While everyone I spoke to in the state government was courteous and professional, no one seemed particularly eager to help (who can blame them?).. .until I came across Philip Guthrie of the California Public Information Office. Phil Guthrie turned out to be one of the coolest people I'd ever met. Although he considered my baseball idea to be just about the stupidest thing he'd ever heard, he nonetheless agreed to help me arrange an interview. His first assignment was to find out who Manson's attorney was.
Having already learned that the only way you could meet with a prisoner was to have him place your name on his official visitors' list, I decided it would be safer to make that formal request through Manson's lawyer than through Manson himself. Call me timid, but I was afraid that writing directly to Charles Manson would get my name placed on some FBI "deviant" list, resulting in government agents pounding on my door at 3:00 AM.
But Phil Guthrie assured me wouldn't happen. He informed me that Charlie (everyone in the Corrections system referred to Manson, their most celebrated inmate, simply as "Charlie") received, literally, "hundreds" of letters a month, from all sorts of people -- everything from death threats, to fan letters, to political manifestos, to women proposing marriage.
Guthrie also surprised me with something else. After checking around, he telephoned back and reported that Charlie didn't have a lawyer. "It makes sense when you think about it," Guthrie said casually. "The guy has no chance of getting out of prison; he's got no money, no connections, no future, and he's unstable. Who's going to want to be his lawyer?"
So I sat down and wrote a letter to Manson himself. In addition to summarizing my background, outlining the project, listing the magazines I planned to query (e.g., Playboy, Esquire, Harpers, etc.), I offered to cut him in for half of any fee I made from the sale -- either in cash or in the form of a gift (such as a guitar or top-of-the-line tape-recorder).
While offering to pay for the interview was probably a violation of journalistic ethics, I considered Manson a special case. He was a recluse. He didn't give interviews. He was an enigma, a cipher, a mystery -- a fiendish, demonic mystery, but a mystery nonetheless. In my view, if the only way to reach this man was to make him a "partner" rather than a standard journalistic "subject," then why not go for it?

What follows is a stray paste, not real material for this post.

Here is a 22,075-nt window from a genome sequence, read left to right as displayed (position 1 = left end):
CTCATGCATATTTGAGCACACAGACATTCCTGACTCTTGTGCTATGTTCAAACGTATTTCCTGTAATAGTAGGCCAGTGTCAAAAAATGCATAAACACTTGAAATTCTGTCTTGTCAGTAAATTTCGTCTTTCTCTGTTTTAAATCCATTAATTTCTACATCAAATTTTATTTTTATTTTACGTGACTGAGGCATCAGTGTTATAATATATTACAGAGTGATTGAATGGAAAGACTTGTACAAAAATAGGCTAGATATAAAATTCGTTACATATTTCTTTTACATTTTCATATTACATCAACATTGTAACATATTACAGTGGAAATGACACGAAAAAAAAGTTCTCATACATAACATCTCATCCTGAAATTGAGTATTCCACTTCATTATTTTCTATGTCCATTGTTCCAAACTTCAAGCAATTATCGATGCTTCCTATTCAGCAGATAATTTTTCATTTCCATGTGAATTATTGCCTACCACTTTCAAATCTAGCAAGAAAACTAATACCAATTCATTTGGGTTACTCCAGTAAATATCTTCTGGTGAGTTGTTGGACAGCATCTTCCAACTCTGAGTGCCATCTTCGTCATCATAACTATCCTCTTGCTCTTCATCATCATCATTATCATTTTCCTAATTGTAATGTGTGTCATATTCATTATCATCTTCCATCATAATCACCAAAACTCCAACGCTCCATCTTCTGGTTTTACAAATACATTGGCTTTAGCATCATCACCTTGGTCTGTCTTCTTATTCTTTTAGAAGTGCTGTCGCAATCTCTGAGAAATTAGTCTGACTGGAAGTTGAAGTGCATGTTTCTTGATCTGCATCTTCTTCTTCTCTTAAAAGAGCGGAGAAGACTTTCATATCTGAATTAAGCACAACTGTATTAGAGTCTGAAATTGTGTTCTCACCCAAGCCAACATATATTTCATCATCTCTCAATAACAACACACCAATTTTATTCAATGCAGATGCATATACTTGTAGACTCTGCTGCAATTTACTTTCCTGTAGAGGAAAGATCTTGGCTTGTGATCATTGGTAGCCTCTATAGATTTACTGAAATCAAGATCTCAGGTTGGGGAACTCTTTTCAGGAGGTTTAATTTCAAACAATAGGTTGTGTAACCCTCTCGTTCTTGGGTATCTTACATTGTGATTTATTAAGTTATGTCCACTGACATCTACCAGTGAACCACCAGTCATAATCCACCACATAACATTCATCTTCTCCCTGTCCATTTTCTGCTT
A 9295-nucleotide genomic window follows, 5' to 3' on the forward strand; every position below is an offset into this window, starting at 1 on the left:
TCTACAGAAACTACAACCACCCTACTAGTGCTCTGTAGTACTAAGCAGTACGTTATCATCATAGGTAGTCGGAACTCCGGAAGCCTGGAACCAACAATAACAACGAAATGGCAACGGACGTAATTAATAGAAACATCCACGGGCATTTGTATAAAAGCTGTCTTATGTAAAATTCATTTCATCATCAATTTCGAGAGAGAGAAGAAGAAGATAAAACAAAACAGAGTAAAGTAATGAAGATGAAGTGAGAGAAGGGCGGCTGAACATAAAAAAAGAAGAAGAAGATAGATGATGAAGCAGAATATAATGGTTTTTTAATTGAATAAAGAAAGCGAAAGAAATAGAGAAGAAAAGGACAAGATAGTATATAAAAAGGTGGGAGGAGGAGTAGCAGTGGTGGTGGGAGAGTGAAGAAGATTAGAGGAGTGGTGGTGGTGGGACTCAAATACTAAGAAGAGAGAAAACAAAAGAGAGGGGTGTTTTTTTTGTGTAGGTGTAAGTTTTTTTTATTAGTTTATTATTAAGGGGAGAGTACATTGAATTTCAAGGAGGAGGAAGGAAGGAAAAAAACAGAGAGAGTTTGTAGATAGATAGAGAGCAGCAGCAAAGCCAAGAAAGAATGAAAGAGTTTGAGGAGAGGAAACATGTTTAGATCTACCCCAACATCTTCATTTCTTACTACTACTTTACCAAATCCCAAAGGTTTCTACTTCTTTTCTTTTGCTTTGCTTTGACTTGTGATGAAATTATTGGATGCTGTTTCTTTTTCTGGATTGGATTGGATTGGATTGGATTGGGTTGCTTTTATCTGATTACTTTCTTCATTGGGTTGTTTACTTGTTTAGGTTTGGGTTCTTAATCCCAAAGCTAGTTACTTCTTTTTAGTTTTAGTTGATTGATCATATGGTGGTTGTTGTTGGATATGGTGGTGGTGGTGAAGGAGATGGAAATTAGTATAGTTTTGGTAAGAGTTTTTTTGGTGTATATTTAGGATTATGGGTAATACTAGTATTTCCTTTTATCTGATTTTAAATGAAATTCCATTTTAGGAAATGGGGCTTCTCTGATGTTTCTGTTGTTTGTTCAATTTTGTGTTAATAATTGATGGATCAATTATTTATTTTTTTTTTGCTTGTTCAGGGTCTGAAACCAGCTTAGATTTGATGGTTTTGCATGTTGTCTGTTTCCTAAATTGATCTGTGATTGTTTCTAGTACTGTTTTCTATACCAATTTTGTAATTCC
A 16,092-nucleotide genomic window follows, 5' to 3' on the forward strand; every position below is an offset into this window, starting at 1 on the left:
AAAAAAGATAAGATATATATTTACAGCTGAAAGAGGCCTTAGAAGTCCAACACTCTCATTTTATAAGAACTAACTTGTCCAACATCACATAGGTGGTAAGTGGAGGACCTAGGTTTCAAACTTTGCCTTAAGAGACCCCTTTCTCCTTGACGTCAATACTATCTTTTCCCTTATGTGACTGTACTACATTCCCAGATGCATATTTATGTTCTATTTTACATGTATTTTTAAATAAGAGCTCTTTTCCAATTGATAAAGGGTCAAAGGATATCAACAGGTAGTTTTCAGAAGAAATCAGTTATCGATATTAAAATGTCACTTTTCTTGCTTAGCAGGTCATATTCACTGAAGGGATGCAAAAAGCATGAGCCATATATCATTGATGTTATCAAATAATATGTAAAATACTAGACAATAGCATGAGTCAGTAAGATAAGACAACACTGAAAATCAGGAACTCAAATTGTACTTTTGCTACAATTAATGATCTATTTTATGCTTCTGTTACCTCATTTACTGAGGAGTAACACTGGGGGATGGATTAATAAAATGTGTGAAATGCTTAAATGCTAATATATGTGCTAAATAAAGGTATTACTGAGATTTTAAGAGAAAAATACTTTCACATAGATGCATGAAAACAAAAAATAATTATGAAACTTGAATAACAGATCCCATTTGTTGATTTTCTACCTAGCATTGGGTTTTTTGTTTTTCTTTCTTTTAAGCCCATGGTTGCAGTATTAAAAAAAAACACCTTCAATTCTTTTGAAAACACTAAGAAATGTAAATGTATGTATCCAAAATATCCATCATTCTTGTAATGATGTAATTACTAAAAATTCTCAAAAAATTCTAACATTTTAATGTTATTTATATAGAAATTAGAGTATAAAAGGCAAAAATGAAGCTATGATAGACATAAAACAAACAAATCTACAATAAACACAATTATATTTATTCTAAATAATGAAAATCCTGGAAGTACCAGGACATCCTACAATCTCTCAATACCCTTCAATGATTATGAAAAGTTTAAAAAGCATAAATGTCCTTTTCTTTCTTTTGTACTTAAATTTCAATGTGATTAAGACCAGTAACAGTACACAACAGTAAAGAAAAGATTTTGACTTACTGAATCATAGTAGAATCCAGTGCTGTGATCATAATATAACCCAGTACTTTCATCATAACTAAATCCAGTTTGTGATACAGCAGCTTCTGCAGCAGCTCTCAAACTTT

Because Manson considered himself a singer/songwriter, I thought the offer of a guitar and/or tape recorder would be especially tempting. Also, because I wanted the proposal to be as open-ended and non-threatening as possible, I gave him the choice of doing the interview face-to-face or by mail. And (in violation of yet another journalistic practice), I offered to submit a list of 33 questions I'd already composed, guaranteeing him the right to choose only those he wished to answer.
Sample question #1: "What is your opinion of the Designated Hitter rule?"
My optimistic, hoped-for reply would be something like this: "Well, Dave, I guess you could call me a traditionalist, because I still believe a pitcher should take his turn at the plate, just like any other player."
Sample question #2: "When you were at McNeil Island, what position did you play?"
My hoped-for reply: "Mainly shortstop and second-base. I had soft hands, and could move to my right, but I was a poor hitter. Your classic good-glove, weak-stick."